Saturday, August 25, 2018

The Joliet Iron Works


Before the days of globalization, heavy industry used to build this country had to come from right here. As such, the manufacturing of steel was of the utmost importance in the late 19th century. And while steel continues to be an extremely important industry, much like the railroad industry, steel production has become much more efficient over time, making relatively small plants obsolete, which is what would happen to the Joliet Iron Works. 

Joliet Iron Works in 1901. The mainline of the Illinois Central (now CN) ran right through it. Most of the side tracks are abandoned.
One can even see this consolidation in the corporate history of the Works. The Joliet works was built by the Joliet Iron and Steel Company in 1869. Twenty years later, the Illinois Steel Company acquired it, and Illinois Steel itself was acquired by Federal Steel, which would form US Steel, which is still in business to this day. 

Over 4000 workers were employed at these works in 1926. The plant would continue to run amid decline until the early 1980's, sitting dormant. In 1991, the Will County Forest Preserve began acquiring parcels of the land, and built a path around the ruins, one which also connects to the I&M Heritage Corridor, due to it's proximity to the Illinois & Michigan Canal.

The area was renovated in 2009, and is easy to access, if in a somewhat secluded part of downtown Joliet. Visiting early on a Saturday morning, there were few other people there, but it was far from empty. 

Located just off of the former Route 66 (today's IL-53) on Columbia St in Joliet.


Heading north from the parking lot, you can see the ruins of an abandoned railroad line which ran over the still very active CN line. This would have connected both sides of the Works together.

Walking up what's left of the bridge.

There are many "KEEP OFF" signs throughout the park, and it's not hard to figure out why when dealing with ruins. 

Tons of signs dominate the area, explaining the history and significance of the individual parts of the site. 

From how many abandoned railroads are in IL, and PA, this is not surprising.
On the other side of the tracks, more abandoned but inaccessible buildings lay dormant. I wonder if there'll ever be an opportunity to visit those!

Another building. Graffiti was rampant on that side. It should be noted that these buildings are immediately south of the Old Joliet Prison.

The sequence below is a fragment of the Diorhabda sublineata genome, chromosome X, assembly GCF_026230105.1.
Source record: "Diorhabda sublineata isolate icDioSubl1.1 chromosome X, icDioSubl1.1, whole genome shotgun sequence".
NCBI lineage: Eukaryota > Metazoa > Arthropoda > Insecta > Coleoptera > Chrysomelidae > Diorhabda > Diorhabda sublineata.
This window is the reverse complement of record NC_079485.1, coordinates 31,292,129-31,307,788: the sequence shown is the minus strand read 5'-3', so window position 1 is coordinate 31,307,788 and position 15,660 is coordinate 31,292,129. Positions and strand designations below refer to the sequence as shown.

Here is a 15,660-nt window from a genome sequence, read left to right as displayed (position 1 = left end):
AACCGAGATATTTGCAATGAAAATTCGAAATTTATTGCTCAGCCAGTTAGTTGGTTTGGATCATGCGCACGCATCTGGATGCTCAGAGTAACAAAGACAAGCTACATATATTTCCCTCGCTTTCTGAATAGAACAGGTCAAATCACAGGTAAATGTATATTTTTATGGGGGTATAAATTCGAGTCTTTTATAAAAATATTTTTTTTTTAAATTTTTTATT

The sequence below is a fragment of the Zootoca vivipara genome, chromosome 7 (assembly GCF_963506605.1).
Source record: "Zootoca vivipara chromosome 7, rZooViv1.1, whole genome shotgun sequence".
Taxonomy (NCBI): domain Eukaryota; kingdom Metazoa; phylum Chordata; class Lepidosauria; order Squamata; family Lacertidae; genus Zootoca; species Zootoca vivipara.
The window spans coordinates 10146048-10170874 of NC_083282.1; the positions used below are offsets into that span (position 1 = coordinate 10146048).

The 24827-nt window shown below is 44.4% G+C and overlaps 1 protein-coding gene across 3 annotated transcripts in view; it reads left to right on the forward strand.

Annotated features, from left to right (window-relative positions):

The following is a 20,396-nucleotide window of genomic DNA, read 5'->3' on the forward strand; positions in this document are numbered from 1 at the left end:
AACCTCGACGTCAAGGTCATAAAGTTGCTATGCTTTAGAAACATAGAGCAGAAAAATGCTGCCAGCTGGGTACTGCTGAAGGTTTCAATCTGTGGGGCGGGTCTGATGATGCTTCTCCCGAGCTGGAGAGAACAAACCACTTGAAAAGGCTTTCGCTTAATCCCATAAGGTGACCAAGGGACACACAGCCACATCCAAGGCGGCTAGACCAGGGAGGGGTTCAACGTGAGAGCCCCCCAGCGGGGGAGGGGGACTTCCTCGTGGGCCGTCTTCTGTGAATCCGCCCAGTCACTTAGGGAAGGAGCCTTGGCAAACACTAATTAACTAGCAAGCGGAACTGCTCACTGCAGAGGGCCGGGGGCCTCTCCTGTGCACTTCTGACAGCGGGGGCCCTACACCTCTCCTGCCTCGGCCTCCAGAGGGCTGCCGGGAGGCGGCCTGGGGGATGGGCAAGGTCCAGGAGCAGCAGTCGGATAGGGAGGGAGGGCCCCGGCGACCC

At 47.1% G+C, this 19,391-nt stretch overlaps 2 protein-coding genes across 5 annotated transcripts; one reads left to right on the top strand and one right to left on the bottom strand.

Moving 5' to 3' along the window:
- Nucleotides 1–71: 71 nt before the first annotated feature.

Back to the actual ruins here though, the trail diverges here between the I&M canal trail and the walk through the ruins. 





The Works would be part of the Great Steel Strike of 1919.


Blast furnaces.

This is one part of the ruins that is easier to see from the I&M Canal Trail than the actual walking tour.







The stoves are the largest ruin, much to explore here, more so if you're adventurous enough to ignore the KEEP OUT signs and peek inside.





More piers for a railroad bridge to connect both sites above the tracks.

This ramp was one of the few ruins that you could walk on.
Below the ramp. Hard to imagine these arches are only about 150 years old!



Some graffiti in the ruins below.





The Will County Forest Preserve also made a YouTube Video of a drone flying over the site below;

If you're near the area, there are few places which give such a unique perspective on local history. What many would see as blight is so much more. It is definitely worth seeing for yourself.


This is the story of a small part of the creation of the World as we know it, as both the steel industry and the railroad industry were codependent on each other, as was society for being able to create larger and larger skyscrapers, and the cities we've grown accustomed to today. As always, thanks for reading!

Thursday, August 23, 2018

Railroads, National Identity and Confederation in Canada

Railroads, in their early days were a significant force in geopolitics. This continues even today, as countries and regions vie for influence in today's globalized world. An admittedly small, but nonetheless, a part of North & South Korea's conflict involves connecting the two countries together via the railroad.

However, the railroad industry has actually built countries, and not in the physical sense, where a railroad builds cities and towns along it's route, but were actually responsible for developing a national identity and connectivity. Canada, with it's extremely large and spread out population, partially owes it's existence as a single transcontinental country to railroads. It is possible, if not likely, that Canada would look a lot differently today politically were it not for the railroads.

The Guarantee Act of 1849 ensured that any railroad investment in Canada would yield returns on their bonds. Of course, while the Act indeed spurred railroad development, it also led to an oversaturation of the market, and the creation of many unprofitable lines, as returns were backed by the government. A nearly bankrupt country would end the Guarantee Act in 1860, after financing the Grand Trunk Railway, linking Montreal with Sarnia, ON.